By Kelsey Verboom
What do the most recent Invermere council meeting and a bout of lice have in common? They will both leave you scratching your head.
At a regular meeting on May 7th, Invermere mayor and council spent less than 10 minutes discussing a proposed commercial development on 13th Ave. before tossing it out the window, but spent close to an hour talking in circles and subsequently passing a motion that Councillor Paul Denchuk described as “a stick thrown under the train” to try and further stall the Jumbo development.
Mayor Taft and some members of council then contradicted themselves by saying the motion wasn’t at all about Jumbo, but about the “democratic process” and governance in general. In that same spirit, this editorial isn’t at all about Jumbo; it’s about the democratic process and governance in general.
Now, when was the last time a proposed commercial development passed before the District of Invermere? It certainly has been a while. The proposal wasn’t ideal in location, but it had the potential to bring businesses to Invermere — possibly a gas bar, yoga studio, or a restaurant.
Council made no mention of suggestions or compromises that might make the development more plausible, but instead talked ad nauseam about why they should oppose provincial legislation that may potentially affect a development an hour from Invermere.
The rest of council should take a cue from Councillors Greg Anderson and Justin Atterbury, who both pointed out that council’s time and energy could be better spent focusing on projects in town in need of attention, rather than debate a motion that Mayor Taft himself admitted would likely have no effect in the big scheme of things.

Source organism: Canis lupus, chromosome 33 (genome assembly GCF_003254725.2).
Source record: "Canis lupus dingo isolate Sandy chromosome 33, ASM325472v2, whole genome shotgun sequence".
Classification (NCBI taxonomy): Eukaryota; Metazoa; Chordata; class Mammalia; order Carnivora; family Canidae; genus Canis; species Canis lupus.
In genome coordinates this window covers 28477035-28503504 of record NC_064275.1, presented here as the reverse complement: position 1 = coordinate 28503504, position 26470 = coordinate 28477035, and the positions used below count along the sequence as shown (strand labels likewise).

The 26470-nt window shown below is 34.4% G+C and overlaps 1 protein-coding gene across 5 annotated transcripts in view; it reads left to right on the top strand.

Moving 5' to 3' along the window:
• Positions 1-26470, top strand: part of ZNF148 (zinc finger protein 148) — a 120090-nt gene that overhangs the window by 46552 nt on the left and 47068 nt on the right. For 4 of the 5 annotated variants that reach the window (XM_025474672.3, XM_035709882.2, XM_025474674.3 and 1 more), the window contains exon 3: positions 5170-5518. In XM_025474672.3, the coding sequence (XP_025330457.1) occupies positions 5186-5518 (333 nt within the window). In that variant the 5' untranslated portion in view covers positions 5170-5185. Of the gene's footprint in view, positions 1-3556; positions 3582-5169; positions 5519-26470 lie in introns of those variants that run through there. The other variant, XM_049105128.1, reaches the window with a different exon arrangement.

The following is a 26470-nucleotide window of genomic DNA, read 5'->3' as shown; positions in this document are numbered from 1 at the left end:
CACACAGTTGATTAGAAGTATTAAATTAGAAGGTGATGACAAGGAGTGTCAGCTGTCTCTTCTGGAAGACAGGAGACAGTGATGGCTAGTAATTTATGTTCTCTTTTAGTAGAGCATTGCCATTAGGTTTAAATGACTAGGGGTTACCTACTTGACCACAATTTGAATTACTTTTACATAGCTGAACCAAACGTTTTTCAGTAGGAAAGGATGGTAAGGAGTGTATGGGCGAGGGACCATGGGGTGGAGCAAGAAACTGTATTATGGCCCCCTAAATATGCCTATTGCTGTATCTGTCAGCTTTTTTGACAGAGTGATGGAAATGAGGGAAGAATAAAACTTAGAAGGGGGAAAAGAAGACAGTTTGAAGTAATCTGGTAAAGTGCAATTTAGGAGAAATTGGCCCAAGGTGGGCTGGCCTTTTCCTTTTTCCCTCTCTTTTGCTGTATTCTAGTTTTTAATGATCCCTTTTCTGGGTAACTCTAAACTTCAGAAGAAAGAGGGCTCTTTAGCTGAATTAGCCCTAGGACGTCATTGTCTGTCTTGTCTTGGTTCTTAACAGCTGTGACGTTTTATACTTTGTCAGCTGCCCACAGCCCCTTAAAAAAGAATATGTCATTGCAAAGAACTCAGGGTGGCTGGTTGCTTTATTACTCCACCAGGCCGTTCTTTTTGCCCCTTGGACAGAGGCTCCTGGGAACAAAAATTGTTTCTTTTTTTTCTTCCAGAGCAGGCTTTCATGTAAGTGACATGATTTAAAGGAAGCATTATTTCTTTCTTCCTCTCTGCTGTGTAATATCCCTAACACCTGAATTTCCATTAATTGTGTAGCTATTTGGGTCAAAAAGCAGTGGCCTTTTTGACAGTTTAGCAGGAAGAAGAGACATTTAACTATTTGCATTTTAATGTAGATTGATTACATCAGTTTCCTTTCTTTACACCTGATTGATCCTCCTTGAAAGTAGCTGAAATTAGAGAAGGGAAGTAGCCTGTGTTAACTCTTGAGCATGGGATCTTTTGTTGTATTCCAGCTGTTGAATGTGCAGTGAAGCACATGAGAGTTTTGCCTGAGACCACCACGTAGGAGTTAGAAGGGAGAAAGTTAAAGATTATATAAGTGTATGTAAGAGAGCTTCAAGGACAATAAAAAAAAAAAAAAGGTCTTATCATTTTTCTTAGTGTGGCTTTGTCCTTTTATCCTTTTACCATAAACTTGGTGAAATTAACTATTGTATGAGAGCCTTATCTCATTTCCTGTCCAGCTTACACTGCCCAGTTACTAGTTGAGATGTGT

Listening to council’s rather lengthy debate about the governance of Mountain Resort Municipalities, I couldn’t help thinking how distinctly similar — albeit on drastically different scales — the words and actions of Mayor Taft and select members of council are to the headache-inducing deer cull issue the town just dealt with.
After two years of following proper process, working with the province, and making the correct applications, all the proper permits are in place to proceed with the cull, council told those opposed. You had your chance to speak and be involved; even though you don’t necessarily agree with it, it’s time to let the democratic process take place, mayor and council said.
Fast forward a few months and some members of council are throwing a paperwork tantrum because they don’t agree with a provincial decision. It is now an appropriate time for them to take their own wise words into consideration.
If council is going to tout the democratic process, it is best to let it take place. That way, Invermere’s leaders can fully devote their energies to improving issues in town that matter right here, right now.